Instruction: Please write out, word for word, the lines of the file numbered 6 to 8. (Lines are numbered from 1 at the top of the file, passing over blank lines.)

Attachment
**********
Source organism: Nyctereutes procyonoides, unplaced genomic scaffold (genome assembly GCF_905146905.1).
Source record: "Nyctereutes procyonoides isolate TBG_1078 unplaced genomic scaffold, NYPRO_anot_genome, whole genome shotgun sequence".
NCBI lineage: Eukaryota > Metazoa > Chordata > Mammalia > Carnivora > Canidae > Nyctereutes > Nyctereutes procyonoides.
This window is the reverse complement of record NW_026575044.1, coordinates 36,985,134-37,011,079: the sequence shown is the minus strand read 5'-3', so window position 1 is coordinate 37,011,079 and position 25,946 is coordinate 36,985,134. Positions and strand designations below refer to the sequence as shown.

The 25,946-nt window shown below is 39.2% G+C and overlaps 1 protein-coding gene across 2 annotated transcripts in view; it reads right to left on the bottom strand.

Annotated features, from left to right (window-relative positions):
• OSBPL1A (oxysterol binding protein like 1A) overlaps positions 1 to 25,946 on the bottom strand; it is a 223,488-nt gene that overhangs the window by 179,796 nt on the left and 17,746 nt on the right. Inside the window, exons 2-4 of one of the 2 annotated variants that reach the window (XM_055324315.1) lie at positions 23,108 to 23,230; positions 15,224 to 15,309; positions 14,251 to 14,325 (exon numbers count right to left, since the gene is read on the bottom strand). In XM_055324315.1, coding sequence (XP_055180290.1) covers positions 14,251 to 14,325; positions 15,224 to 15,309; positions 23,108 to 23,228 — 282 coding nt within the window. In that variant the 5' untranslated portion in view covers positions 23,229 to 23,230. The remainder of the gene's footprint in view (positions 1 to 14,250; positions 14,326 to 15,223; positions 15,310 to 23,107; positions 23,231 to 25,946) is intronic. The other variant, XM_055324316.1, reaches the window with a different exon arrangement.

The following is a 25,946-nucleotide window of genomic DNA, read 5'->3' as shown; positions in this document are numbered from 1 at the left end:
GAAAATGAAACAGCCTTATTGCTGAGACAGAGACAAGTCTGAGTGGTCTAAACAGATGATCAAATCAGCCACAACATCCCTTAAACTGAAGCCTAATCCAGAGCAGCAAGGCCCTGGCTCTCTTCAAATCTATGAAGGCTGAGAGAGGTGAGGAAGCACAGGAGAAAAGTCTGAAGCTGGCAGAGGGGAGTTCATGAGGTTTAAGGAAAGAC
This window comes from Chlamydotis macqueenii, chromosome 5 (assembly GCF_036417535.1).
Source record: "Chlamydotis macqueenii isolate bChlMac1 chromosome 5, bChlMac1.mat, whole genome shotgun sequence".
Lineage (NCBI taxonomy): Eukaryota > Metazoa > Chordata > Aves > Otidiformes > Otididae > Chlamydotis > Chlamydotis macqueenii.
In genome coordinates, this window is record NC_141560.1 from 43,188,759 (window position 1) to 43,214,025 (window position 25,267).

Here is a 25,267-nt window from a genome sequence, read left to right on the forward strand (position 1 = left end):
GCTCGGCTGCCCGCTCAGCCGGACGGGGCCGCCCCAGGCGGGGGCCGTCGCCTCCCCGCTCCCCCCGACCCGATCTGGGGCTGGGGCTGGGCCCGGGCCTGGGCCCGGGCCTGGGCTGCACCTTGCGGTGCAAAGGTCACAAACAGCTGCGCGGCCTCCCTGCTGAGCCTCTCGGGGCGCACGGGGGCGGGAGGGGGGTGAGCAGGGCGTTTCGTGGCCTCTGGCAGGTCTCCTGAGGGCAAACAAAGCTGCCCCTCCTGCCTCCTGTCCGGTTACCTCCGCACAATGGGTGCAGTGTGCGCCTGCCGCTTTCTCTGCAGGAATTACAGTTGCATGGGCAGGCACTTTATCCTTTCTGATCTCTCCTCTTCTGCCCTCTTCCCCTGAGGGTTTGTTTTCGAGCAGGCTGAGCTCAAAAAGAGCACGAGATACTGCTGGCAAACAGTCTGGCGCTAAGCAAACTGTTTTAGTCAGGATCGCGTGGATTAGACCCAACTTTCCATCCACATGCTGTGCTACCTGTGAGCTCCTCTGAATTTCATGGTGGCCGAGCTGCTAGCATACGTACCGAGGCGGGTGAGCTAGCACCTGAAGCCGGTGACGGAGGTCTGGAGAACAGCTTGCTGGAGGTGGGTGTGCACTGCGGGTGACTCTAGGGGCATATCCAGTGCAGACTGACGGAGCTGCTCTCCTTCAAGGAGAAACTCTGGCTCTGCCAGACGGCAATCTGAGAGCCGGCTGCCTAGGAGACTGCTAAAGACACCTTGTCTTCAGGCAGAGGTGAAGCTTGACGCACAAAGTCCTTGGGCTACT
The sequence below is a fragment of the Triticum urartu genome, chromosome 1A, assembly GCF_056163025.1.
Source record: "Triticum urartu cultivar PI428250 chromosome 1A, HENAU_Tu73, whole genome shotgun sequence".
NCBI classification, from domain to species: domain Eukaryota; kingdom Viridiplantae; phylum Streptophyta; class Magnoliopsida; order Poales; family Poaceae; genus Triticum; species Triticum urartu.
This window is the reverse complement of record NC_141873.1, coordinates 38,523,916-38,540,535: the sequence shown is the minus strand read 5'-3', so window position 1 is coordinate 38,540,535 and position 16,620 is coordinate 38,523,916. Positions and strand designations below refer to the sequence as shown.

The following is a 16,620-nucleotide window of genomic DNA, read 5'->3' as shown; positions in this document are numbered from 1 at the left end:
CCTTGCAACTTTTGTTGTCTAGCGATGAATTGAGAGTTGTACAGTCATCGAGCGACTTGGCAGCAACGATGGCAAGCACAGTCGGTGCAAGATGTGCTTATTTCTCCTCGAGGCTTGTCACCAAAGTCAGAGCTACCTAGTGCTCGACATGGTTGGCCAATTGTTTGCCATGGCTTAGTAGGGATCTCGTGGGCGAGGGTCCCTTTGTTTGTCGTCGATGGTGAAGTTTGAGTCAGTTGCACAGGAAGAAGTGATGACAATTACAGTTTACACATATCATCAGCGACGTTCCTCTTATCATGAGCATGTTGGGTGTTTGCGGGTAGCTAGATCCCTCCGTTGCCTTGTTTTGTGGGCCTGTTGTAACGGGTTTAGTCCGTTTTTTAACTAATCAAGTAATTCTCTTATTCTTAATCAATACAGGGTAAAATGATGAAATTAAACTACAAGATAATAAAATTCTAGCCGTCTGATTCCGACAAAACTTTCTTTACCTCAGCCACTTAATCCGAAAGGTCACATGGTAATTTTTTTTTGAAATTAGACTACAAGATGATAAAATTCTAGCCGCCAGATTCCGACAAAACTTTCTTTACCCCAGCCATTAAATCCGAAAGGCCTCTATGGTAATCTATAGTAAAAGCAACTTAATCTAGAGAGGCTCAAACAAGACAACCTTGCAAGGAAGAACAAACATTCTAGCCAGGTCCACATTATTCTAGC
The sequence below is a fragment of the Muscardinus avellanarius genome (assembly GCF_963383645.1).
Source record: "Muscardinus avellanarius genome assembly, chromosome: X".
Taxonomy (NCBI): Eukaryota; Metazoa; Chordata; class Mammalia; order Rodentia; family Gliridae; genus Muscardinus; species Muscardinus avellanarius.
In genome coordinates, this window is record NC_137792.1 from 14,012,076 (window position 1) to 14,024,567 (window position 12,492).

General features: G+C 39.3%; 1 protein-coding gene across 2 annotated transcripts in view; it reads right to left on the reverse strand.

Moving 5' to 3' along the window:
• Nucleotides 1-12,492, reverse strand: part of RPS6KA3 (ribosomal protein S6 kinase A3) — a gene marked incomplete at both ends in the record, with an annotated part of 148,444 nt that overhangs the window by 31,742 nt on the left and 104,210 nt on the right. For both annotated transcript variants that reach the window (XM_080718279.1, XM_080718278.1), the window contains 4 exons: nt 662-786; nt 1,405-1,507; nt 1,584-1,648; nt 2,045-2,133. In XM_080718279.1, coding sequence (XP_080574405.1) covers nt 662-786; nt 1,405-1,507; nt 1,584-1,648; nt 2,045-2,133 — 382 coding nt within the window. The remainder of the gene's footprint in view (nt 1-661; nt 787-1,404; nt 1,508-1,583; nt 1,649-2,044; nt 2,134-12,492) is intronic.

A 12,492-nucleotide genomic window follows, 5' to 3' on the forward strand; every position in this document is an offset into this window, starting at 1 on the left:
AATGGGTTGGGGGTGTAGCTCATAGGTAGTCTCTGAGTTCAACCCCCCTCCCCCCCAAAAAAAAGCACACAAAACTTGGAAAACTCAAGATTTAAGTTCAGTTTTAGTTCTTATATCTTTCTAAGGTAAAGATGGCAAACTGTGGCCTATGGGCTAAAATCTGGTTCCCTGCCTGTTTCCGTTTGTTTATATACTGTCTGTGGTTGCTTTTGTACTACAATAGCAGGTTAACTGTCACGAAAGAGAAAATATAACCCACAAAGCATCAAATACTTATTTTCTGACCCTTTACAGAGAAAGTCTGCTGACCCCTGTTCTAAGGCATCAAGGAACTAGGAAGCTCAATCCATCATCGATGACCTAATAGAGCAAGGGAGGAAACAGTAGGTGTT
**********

Annotated features, from left to right (window-relative positions):
• OSBPL1A (oxysterol binding protein like 1A) overlaps positions 1 to 25,946 on the bottom strand; it is a 223,488-nt gene that overhangs the window by 179,796 nt on the left and 17,746 nt on the right. Inside the window, exons 2-4 of one of the 2 annotated variants that reach the window (XM_055324315.1) lie at positions 23,108 to 23,230; positions 15,224 to 15,309; positions 14,251 to 14,325 (exon numbers count right to left, since the gene is read on the bottom strand). In XM_055324315.1, coding sequence (XP_055180290.1) covers positions 14,251 to 14,325; positions 15,224 to 15,309; positions 23,108 to 23,228 — 282 coding nt within the window. In that variant the 5' untranslated portion in view covers positions 23,229 to 23,230. The remainder of the gene's footprint in view (positions 1 to 14,250; positions 14,326 to 15,223; positions 15,310 to 23,107; positions 23,231 to 25,946) is intronic. The other variant, XM_055324316.1, reaches the window with a different exon arrangement.

The following is a 25,946-nucleotide window of genomic DNA, read 5'->3' as shown; positions in this document are numbered from 1 at the left end: